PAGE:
Which is better?
Is it better to complete one internship for 06 credit hours or two internships for 3 credit hours each? [Or any other combination]. The School of Visual Communication Design recommends experiencing two different internships. Since the purpose of an internship is to gain professional experience while still a student, the more varied the experiences, the better. Please note that there are very few internships available which are strictly illustration-oriented. It is therefore recommended that illustration majors investigate internships at magazines, newspapers or any other areas that utilize illustration.
Are internships graded?
No. Internships receive either an “S” [Satisfactory] or “U” [Unsatisfactory] grade. No other letter grades apply. Your employer will not be asked to grade your performance. Keep in mind that a “U” computes as an “F” in your grade point average.
VCD students have held internships at many well-known places, including Discovery Channel, The Smithsonian Museum, MTV, Metropolis magazine and MOMA. Below are some personal thoughts from VCD students about their internship experiences.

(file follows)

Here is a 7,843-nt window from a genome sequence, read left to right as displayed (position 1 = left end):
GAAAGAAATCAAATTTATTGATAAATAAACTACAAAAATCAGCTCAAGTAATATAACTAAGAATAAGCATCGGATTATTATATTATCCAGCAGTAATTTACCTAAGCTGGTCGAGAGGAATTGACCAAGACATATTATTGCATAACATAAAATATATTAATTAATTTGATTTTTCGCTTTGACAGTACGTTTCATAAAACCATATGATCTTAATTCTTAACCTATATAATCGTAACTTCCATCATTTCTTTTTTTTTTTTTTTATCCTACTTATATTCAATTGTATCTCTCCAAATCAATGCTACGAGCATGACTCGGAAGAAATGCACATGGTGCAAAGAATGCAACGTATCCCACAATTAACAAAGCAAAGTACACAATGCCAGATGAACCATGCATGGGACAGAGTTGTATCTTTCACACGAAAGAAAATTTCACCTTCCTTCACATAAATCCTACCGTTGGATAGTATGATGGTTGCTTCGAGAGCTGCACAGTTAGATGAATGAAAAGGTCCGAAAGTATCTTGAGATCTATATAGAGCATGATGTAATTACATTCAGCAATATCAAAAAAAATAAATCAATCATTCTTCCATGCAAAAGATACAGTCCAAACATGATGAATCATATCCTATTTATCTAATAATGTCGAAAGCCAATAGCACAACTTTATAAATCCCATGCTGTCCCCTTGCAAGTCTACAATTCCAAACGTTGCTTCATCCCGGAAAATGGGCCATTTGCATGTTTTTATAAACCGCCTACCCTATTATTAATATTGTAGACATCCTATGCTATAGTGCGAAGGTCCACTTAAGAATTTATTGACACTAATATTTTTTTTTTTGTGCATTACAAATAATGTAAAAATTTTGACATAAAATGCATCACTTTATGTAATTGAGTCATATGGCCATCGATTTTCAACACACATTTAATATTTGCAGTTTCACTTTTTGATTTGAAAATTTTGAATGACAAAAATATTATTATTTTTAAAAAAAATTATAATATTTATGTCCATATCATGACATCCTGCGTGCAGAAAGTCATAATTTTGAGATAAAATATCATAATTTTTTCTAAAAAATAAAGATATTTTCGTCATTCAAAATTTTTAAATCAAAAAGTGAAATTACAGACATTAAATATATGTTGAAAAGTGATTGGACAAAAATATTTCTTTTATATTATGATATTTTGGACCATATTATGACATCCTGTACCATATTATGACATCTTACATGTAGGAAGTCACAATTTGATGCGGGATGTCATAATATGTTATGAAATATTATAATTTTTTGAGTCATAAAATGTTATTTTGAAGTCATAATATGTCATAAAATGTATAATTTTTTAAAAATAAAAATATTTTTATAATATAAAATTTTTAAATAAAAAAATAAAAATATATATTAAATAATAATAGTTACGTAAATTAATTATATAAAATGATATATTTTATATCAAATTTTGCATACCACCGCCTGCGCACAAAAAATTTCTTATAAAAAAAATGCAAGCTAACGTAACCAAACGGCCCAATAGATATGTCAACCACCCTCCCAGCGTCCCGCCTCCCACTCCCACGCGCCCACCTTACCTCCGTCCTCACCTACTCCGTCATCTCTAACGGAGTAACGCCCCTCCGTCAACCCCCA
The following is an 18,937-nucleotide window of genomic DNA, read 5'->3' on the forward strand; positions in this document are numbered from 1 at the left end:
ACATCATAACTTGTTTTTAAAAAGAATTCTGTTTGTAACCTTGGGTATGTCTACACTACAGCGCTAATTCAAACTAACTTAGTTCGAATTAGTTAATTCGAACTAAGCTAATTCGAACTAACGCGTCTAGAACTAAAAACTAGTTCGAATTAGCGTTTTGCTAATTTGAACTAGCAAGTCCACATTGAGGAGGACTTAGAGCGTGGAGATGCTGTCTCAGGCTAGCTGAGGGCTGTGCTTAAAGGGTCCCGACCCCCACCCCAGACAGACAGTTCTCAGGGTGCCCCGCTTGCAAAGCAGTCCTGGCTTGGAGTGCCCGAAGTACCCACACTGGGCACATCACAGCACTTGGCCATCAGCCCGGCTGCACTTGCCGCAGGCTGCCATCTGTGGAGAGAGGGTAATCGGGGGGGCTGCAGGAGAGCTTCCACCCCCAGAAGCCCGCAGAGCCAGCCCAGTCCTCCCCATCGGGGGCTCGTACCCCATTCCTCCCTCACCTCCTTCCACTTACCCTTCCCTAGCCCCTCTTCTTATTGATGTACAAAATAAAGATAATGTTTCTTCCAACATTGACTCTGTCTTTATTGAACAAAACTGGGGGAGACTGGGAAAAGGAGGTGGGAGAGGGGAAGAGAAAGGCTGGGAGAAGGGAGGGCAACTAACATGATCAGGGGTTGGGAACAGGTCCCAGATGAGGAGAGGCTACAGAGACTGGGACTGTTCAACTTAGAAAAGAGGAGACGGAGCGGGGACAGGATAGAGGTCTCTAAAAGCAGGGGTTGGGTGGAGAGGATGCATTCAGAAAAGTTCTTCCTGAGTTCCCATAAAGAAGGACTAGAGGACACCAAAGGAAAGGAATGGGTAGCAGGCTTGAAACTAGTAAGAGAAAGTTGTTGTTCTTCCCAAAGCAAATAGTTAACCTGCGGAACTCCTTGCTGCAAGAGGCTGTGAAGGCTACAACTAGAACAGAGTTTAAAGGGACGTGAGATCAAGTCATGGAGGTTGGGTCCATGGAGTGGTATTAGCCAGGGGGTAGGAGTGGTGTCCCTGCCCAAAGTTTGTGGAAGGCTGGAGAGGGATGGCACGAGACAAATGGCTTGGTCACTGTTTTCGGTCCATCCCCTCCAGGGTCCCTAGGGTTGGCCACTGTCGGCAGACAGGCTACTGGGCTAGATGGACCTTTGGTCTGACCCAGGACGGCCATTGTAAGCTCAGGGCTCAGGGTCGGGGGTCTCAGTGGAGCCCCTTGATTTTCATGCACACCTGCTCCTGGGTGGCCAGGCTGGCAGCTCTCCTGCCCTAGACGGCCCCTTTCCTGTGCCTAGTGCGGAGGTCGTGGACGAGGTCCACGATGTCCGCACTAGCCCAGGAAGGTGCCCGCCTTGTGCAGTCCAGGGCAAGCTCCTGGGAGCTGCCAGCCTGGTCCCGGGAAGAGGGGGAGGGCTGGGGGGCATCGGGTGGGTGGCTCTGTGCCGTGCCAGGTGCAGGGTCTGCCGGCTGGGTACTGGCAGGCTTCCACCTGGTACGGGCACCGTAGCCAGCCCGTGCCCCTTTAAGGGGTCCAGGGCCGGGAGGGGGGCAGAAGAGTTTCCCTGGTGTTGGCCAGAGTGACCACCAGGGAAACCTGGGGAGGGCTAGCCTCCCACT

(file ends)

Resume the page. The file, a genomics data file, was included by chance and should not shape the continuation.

Darren Brull, Gengo: Japan
The Visual Communication Design program at Kent State University is supposed to be one of the best in the USA, if not the world. The time spent at KSU obviously made this internship possible. The strengths of the program seem to be in the requirements to have students really strive for exceptional conceptual design and I felt very confident in my ability to come up with creative ideas and communicate them effectively to the art director. Also, when I was stressed and under a deadline, the VCD program gave me a “leg up” when the need arose to produce usable designs. My education helped me to realize that producing a lot of work and variation is essential in unearthing design solutions; refining communication into something exciting, effective and unique. Most importantly, I knew that no matter how hard an assignment would become, so long as I “just had fun with it”, I would be OK.
Jaclyn Griswold, American Greetings